In this course under the Human-Computer Interaction Institue (HCII) at Carnegie Mellon University, our team was given the task to design a new software startup that was economically viable, technically feasible, and desired by customers. We continually prototyped to the greatest risk, iterated our design and pivoted when necessary, and finally created a minimum viable product (MVP).
At the start, we were interested in the intersection of peer to peer lending services with fashion. The initial idea was a platform that allowed university students to borrow or buy clothes. We thought there was a need for students to be able to have access to more formal clothes for events like job fairs, interviews, Greek formal events, and other formal events. From research, we found because there are many platforms already in this space, it would be hard to innovate.
We reframed our market from college students into an audience that would be in need of clothes on demand. We thought of audiences like business travelers and backpackers. We pitched “McFashion” with the tag line, “The clothes you need where you need them”. It was meant to be a clothing service that will would allow users to have a closet of rented clothing ready upon arrival at a destination, rather than bringing a suitcase along.
We identified key stakeholders for McFashion. Our customers are travellers who rent pickup clothes and they generate our revenue. We will work with locals and stores which provide rentals, hotels which deliver pickup clothes, insurance providers which ensure clothes, cleaning services which clean the clothes, fashion manufactors which make the clothes, and warehouses which store excess clothes.
By identifying social, economical and technological factors and conducting PESTLE Analysis, we had a better understanding of the fashion industry as well as the potential of the clothes rental business. The risks and threats that clothes rental might have were the price advantage and high turnover of fashion fashion, supply and demand mismatch, powerful logistics of giant companies like Amazon, social stigma against renting clothes, and fake items.
Among travellers, we identifed consultants as the customer group with the most urgent needs. Due to the nature of their jobs, we thought that they travel a lot and potentailly have the need of clothes rentals. Benjamin LeDoux would be one of them.
After conducting 7 interviews (5 with consultants & 2 with backpackers) to validate our assumptions, we found that consultants have no clear needs related to clothing during their business trips, and backpackers don’t have a need for clothing because of their minimalism lifestyle and low cost of buying new clothes in developing countries. We identified mothers as our new stakeholder who has a changing body during pregnancy. We could see their unmet needs and huge potential for business.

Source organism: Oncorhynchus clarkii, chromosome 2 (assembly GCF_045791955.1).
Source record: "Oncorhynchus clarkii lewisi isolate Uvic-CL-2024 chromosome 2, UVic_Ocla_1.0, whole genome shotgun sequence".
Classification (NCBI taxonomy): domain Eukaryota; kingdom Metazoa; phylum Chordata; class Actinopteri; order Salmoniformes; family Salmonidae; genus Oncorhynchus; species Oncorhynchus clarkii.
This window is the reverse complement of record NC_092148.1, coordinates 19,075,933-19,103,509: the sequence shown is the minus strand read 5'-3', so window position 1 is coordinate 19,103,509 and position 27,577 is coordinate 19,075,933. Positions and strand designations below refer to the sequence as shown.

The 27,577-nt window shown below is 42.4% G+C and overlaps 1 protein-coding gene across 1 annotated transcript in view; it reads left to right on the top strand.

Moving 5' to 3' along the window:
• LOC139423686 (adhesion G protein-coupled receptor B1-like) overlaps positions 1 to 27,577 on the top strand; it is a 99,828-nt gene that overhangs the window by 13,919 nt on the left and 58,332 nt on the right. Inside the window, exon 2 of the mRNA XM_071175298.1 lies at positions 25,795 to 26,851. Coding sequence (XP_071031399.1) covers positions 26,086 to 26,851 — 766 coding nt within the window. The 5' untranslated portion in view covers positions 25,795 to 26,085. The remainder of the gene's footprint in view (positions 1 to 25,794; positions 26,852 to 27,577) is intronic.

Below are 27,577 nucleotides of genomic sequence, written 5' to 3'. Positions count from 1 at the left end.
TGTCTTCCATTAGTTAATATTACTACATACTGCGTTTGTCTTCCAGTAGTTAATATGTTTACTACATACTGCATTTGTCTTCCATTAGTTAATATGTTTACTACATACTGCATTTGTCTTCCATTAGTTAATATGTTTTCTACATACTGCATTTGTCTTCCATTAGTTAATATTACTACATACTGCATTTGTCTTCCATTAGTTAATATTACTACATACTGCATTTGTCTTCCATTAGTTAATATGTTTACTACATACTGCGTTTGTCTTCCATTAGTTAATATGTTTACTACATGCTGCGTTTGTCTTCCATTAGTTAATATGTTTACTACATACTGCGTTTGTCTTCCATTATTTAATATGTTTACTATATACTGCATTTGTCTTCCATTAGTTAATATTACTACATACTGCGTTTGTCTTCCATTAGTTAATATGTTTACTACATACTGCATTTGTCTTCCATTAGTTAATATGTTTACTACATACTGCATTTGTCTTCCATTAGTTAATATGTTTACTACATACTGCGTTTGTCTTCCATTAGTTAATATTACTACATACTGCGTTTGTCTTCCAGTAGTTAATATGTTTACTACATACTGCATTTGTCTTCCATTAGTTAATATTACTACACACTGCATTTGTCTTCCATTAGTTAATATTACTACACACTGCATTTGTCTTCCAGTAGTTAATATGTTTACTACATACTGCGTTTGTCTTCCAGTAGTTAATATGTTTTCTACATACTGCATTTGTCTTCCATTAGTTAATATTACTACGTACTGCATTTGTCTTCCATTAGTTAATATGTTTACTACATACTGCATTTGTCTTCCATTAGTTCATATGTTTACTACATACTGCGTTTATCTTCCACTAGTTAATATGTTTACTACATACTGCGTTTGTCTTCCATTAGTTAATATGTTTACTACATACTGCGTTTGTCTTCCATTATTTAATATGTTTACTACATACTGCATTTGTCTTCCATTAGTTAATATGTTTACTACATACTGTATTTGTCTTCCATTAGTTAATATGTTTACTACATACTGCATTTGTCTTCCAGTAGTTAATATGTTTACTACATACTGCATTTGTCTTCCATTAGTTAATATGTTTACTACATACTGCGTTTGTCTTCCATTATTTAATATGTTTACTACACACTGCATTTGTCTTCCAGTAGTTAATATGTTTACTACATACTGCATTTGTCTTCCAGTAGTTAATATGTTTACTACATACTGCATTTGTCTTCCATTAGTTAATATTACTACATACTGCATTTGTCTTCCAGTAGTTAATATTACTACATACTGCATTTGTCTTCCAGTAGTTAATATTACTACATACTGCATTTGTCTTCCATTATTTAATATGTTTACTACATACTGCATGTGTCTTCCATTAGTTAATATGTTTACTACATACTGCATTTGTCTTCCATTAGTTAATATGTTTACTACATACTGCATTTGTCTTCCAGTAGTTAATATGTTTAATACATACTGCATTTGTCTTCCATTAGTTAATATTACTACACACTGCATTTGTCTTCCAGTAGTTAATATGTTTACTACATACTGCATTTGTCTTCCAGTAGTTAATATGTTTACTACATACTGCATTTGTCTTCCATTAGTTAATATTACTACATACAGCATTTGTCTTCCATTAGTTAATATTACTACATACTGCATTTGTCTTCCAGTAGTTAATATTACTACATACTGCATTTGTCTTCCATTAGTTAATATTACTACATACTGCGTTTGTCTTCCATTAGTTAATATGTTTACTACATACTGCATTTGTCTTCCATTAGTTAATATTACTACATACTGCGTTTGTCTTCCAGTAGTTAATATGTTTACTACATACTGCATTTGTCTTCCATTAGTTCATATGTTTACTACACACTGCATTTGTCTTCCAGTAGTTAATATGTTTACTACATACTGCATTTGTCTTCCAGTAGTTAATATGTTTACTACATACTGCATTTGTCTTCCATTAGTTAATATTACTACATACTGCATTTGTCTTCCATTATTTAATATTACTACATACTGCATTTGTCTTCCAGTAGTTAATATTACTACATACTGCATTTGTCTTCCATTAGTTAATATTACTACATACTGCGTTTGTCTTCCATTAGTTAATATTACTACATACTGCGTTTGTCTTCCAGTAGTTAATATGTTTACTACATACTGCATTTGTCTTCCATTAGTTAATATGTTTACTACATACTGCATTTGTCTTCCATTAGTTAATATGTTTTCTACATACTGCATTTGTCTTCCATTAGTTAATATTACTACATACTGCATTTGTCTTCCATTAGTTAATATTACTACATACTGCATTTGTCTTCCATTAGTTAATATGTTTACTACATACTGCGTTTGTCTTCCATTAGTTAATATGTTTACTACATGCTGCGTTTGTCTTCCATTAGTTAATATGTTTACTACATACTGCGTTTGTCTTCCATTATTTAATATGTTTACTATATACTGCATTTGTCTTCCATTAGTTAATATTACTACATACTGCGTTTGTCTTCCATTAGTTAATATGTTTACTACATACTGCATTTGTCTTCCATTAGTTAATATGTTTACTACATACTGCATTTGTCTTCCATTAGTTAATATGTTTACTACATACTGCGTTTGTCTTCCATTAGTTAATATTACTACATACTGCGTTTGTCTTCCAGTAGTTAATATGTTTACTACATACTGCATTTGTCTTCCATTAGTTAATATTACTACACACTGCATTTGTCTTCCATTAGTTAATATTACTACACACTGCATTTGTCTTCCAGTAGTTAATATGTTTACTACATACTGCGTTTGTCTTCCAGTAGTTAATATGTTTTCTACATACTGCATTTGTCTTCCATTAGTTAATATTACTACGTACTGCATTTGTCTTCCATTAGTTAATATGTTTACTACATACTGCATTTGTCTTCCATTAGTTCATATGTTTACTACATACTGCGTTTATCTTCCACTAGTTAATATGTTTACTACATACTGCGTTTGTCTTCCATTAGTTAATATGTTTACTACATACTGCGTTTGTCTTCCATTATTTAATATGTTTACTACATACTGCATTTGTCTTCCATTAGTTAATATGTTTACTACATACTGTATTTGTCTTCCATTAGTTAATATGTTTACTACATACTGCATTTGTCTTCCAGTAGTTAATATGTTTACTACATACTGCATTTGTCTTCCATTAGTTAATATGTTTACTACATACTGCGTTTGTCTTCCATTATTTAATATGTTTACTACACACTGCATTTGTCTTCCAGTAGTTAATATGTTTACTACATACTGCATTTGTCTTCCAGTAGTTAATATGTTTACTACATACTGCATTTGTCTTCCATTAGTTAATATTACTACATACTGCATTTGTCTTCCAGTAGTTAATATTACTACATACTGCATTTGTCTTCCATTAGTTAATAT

Feelling limited knowledge and less passion in the topic of maternity, we pivoted to a new idea which aimed to connect fashion designers and social media influencers. They need each other. On one side, fashion designers need influencer markting to increase presence and sell more items. On the other side, small scale influencers found it hard to find unique brands that match up with their personality and styles. Therefore, we proposed our MVP Spotlight.
We act as a connection point for indie fashion designers who dont have the skills to market themselves and influenvers who have trouble aligning sponsorship with their brand. And also as a marketplace for customers to be able to purchase goods that may typiclly be only sold at craft fairs or online boutiques.
To prove the great value of influencer marketing, we started with the success story of Daniel Wellington. In 2011, he invested $1,500 for kick starting the company. With the help of influencing marketing, he was able to sell one million watches worldwide for a profit of $220M.
Small brands like Daniel Wellington use instagram to launch, but bigger brands, like starbucks also use instagram to grow. They do this because they know there's money in it. A business will generate 7 times as much revenue as they put in; and the amount being spent on influencer marketing keeps growing, in 2017 it was just over 1 billion but by 2019, over twice that amount will be put into influencer marketing.
Even though this opportunity space is relatively new, there are a few other people trying to take advantage of it. However we are different, and better :) Firstly, we give our influencers a commission based on reach rather than a one time payment per post. Secondly, we authentically feature a designers story and aesthetic so they get the best suited exposure for themselves. Thirdly, by the use of a singular focused and time limited “spotlight” we create a cosutumer urgency to drive sales.
Current solutions pair brands with influencers. However, by allowing these influencers to foster authentic relationships with designers on Spotlight, we will be able to provide those them with a platform once they decide to launch their own brands. Moreover, although now we are targeting fashion industry as our starting point, Spotlight as a platform will quickly expand into highly scalable verticals.